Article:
This SoundCloud recording made available by the Chicago Jobs Council takes an in-depth look into how parking tickets from 1999 cost 37-year old LaSheria Murphy her driver’s license, peace of mind, livelihood, and dignity.
Wilson owes Alabama thousands of dollars for a crime which she served her sentence for more than 10 years ago. Her license is suspended and she can’t afford to get it re-instated.
Angela Dabney, 40, of Montgomery, is terrified of law enforcement. A single mother of three children, she has three outstanding Failure to Appear warrants for traffic tickets she cannot afford to pay. She says she has never been convicted of a felony or misdemeanor, but she does not have the money to pay her tickets or even afford to keep up with the payment plan she was assigned.
FFJC Co-Director Joanna Weiss was invited to testify at a New York City Council hearing, “The Cost of Justice,” about fines and fees in NYC courts.
FFJC Co-Director Joanna Weiss participated in a Smart on Crime Innovations Conference panel about eliminating “user fees” in the justice system.
This case challenges the state of Oregon’s policy of suspending the driver’s licenses of people who cannot afford to pay fines and fees for traffic violations.
Bermudez owed $2,812.38 in court debt and her driver’s license was suspended. She could not afford to keep up with the court’s payment plan because she already struggled to buy necessities for herself and her children. She continued to drive with a suspended driver’s license to take her children to the school, to get to work, to buy groceries and other basic things. There was no reasonable alternative for her.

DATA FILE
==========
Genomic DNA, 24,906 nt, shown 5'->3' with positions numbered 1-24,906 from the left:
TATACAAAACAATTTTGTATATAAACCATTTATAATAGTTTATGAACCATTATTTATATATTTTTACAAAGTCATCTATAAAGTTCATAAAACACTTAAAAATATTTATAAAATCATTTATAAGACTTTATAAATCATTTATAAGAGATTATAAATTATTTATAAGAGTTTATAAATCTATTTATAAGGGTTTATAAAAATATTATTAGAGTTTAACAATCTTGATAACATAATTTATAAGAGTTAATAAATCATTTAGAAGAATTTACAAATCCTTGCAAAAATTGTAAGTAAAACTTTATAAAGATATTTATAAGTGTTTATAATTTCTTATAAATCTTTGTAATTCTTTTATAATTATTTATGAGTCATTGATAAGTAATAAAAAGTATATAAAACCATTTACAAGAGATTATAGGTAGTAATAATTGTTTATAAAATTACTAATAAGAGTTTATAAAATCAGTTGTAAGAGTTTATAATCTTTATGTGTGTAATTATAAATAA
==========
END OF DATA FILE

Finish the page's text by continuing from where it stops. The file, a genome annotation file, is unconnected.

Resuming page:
Mendoza owed $11,282.77 to three courts. It was impossible for her to pay that amount to have her license reinstated. It was difficult for her to find work near her home so she was forced to drive on a suspended license.
Teon Smith, a mother of six, lived in Montgomery, Alabama. In 2018, she was pulled over because one of her tail lights was out. When the officer came back after running her driver’s license through the database, the officer told her that her license had been suspended for about three months by that time because of unpaid tickets.
In Tennessee, Davidson County District Attorney Glenn Funk announced that he will stop prosecuting driver's license violations that result from failure to pay fines and fees, such as driving on a suspended license. His office predicts that this policy change could keep 12,000 charges out of Nashville courtrooms over the next year.